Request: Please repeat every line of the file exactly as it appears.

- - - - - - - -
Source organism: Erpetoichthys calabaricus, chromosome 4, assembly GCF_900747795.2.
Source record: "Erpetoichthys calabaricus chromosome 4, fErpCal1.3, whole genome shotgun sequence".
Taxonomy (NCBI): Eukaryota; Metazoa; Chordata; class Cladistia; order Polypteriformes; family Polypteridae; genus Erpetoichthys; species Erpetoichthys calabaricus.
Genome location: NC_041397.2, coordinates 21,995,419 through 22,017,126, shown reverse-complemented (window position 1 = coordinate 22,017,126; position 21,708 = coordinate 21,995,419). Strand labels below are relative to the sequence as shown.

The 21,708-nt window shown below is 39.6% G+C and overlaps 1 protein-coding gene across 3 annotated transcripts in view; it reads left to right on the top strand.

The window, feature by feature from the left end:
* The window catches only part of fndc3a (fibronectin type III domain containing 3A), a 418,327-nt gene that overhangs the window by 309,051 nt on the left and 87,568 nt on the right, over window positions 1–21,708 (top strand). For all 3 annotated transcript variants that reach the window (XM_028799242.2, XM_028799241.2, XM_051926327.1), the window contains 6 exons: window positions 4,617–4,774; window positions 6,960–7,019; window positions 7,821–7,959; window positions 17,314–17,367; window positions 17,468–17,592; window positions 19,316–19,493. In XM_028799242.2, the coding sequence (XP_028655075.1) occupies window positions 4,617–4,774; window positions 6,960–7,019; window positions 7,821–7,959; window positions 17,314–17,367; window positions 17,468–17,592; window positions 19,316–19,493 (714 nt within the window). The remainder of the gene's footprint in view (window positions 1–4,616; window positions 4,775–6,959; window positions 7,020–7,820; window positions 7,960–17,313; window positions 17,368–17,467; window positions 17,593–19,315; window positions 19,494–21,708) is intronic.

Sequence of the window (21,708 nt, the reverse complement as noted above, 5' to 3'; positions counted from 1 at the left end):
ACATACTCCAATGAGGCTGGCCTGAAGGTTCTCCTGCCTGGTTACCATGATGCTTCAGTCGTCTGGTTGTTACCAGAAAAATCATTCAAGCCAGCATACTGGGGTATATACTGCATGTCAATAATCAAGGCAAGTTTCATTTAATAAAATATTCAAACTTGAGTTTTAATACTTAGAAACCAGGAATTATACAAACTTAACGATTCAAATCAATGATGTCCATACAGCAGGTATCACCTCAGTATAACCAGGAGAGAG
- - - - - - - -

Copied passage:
Source organism: Erpetoichthys calabaricus, chromosome 4, assembly GCF_900747795.2.
Source record: "Erpetoichthys calabaricus chromosome 4, fErpCal1.3, whole genome shotgun sequence".
Taxonomy (NCBI): Eukaryota; Metazoa; Chordata; class Cladistia; order Polypteriformes; family Polypteridae; genus Erpetoichthys; species Erpetoichthys calabaricus.
Genome location: NC_041397.2, coordinates 21,995,419 through 22,017,126, shown reverse-complemented (window position 1 = coordinate 22,017,126; position 21,708 = coordinate 21,995,419). Strand labels below are relative to the sequence as shown.

The 21,708-nt window shown below is 39.6% G+C and overlaps 1 protein-coding gene across 3 annotated transcripts in view; it reads left to right on the top strand.

The window, feature by feature from the left end:
* The window catches only part of fndc3a (fibronectin type III domain containing 3A), a 418,327-nt gene that overhangs the window by 309,051 nt on the left and 87,568 nt on the right, over window positions 1–21,708 (top strand). For all 3 annotated transcript variants that reach the window (XM_028799242.2, XM_028799241.2, XM_051926327.1), the window contains 6 exons: window positions 4,617–4,774; window positions 6,960–7,019; window positions 7,821–7,959; window positions 17,314–17,367; window positions 17,468–17,592; window positions 19,316–19,493. In XM_028799242.2, the coding sequence (XP_028655075.1) occupies window positions 4,617–4,774; window positions 6,960–7,019; window positions 7,821–7,959; window positions 17,314–17,367; window positions 17,468–17,592; window positions 19,316–19,493 (714 nt within the window). The remainder of the gene's footprint in view (window positions 1–4,616; window positions 4,775–6,959; window positions 7,020–7,820; window positions 7,960–17,313; window positions 17,368–17,467; window positions 17,593–19,315; window positions 19,494–21,708) is intronic.

Sequence of the window (21,708 nt, the reverse complement as noted above, 5' to 3'; positions counted from 1 at the left end):
ACATACTCCAATGAGGCTGGCCTGAAGGTTCTCCTGCCTGGTTACCATGATGCTTCAGTCGTCTGGTTGTTACCAGAAAAATCATTCAAGCCAGCATACTGGGGTATATACTGCATGTCAATAATCAAGGCAAGTTTCATTTAATAAAATATTCAAACTTGAGTTTTAATACTTAGAAACCAGGAATTATACAAACTTAACGATTCAAATCAATGATGTCCATACAGCAGGTATCACCTCAGTATAACCAGGAGAGAG